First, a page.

Advocacy Resources (for All Special Needs): Wrightslaw: Special Education Law and Advocacy§ion=Facts+for+Families Services (in school) for children with special needs (from the American Academy of Pediatrics)

For more information, please visit: For focusing tools that work! For info, resources, and support
314-892-3897 For phone support and consultation

Saturday, January 14, 2012

Resources for Low Vision, Stroke Recovery, and TBIs

We wanted to follow up on here on last week’s article about help for low vision, stroke recovery and traumatic brain injury. It only makes sense to provide additional resources from the internet and organizations that can provide additional support to persons with these challenges AND their caregivers as well.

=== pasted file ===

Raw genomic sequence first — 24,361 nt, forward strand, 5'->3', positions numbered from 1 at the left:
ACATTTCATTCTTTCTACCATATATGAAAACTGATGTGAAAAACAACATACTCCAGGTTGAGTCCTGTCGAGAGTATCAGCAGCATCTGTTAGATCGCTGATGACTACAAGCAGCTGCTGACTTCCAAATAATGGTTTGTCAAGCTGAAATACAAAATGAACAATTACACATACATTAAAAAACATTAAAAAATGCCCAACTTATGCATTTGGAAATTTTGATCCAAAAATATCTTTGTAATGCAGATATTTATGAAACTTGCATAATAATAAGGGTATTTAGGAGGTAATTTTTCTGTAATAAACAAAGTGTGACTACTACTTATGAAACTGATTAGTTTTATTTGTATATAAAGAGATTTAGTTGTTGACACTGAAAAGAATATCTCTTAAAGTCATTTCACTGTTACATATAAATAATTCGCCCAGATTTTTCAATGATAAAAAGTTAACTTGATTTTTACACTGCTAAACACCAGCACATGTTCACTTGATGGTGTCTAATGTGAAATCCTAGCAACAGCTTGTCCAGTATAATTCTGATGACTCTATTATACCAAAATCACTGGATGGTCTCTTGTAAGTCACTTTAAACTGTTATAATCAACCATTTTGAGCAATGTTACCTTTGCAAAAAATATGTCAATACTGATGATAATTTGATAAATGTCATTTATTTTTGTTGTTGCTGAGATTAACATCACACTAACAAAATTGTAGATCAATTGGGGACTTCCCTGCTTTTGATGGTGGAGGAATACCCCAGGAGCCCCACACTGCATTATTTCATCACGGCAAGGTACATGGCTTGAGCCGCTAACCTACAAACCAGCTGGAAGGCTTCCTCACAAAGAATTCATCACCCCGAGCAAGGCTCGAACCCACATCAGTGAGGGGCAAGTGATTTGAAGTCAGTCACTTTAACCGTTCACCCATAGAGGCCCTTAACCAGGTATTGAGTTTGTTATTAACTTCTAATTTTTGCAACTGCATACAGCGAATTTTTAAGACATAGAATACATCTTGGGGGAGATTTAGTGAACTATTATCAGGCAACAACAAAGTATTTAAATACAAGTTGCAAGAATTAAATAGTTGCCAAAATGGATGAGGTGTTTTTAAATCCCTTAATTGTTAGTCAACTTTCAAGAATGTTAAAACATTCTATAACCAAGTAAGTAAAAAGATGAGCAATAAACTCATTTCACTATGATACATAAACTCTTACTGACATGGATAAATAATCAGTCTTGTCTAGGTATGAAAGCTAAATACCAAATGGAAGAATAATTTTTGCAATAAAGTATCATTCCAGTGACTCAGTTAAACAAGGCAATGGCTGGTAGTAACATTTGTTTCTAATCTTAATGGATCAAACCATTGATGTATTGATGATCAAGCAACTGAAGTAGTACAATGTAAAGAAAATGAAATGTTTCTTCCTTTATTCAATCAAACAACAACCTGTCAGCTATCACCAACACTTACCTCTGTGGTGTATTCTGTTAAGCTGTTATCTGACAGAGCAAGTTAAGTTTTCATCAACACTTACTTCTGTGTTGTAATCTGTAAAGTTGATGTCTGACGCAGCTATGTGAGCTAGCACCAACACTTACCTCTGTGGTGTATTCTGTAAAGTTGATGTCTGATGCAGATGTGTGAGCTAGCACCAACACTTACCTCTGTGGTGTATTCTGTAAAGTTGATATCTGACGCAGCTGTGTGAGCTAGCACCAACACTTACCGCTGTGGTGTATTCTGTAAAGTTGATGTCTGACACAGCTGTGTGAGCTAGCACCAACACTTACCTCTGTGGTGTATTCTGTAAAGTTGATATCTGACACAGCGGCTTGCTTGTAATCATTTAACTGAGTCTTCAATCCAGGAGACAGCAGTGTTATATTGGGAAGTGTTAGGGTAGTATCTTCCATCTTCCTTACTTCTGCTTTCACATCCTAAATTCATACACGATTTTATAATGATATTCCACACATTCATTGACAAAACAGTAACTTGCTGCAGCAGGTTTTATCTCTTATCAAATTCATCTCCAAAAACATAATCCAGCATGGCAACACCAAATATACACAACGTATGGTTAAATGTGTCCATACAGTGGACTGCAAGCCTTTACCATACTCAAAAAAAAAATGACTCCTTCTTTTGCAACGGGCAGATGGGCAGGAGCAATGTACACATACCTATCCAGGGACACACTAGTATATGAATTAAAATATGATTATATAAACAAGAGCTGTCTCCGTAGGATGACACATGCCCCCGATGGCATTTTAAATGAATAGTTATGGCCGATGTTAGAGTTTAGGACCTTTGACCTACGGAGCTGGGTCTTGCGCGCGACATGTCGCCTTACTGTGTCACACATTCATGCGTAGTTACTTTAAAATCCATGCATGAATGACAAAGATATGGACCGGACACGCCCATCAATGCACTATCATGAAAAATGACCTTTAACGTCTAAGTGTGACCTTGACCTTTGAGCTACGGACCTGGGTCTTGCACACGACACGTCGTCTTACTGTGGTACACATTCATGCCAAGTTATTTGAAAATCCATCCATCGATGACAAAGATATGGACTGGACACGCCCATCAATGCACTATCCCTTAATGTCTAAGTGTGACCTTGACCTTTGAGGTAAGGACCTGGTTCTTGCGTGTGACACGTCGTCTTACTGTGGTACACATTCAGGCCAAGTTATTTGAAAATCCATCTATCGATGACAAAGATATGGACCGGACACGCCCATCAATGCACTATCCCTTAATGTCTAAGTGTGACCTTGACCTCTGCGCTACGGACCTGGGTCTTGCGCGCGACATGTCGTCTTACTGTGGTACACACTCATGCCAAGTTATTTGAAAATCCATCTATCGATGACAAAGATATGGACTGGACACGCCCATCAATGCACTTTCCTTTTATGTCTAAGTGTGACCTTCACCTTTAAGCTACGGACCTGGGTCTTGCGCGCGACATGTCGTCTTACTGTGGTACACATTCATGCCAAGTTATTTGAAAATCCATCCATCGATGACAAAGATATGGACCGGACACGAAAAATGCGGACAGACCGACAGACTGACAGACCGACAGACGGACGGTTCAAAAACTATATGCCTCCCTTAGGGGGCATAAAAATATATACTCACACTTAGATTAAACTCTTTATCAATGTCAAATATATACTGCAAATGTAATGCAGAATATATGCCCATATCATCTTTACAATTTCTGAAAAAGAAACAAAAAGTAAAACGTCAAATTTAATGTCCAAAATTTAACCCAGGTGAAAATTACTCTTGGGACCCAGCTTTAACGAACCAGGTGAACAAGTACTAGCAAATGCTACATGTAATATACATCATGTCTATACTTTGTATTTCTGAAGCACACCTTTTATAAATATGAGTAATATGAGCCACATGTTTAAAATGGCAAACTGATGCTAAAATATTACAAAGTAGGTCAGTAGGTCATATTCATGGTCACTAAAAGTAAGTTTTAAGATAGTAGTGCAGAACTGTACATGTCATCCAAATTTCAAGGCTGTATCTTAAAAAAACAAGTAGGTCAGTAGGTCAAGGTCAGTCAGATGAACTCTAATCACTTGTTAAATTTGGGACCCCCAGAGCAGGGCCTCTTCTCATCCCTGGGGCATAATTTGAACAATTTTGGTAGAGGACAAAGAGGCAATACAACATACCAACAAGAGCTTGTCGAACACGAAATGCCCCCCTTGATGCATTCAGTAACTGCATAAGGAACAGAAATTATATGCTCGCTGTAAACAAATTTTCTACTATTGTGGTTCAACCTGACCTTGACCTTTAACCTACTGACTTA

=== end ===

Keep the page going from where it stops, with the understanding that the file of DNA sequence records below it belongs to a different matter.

Please find the following resources, many of which are FREE. We hope they will help you, your child, or someone for whom you care:

Low Vision Resources

1. A variety of products, resources, and organizations are available to help people who have low vision.

2. Information on rehabilitation, low vision aids, coping strategies, and other resources are provided here.

3. A rich collection of resources on the World Wide Web is available to those who wish to know more about visual impairments and about resources and accommodations for students with visual impairments. (from the University of Washington)

Stroke Recovery Resources

1. The American Stroke Association offers support and information for stroke patients, caregivers and their families.

2. Stroke-recovery resources such as a FREE online caregiver handbook, speech and language therapy information and software, and other information are accessible here.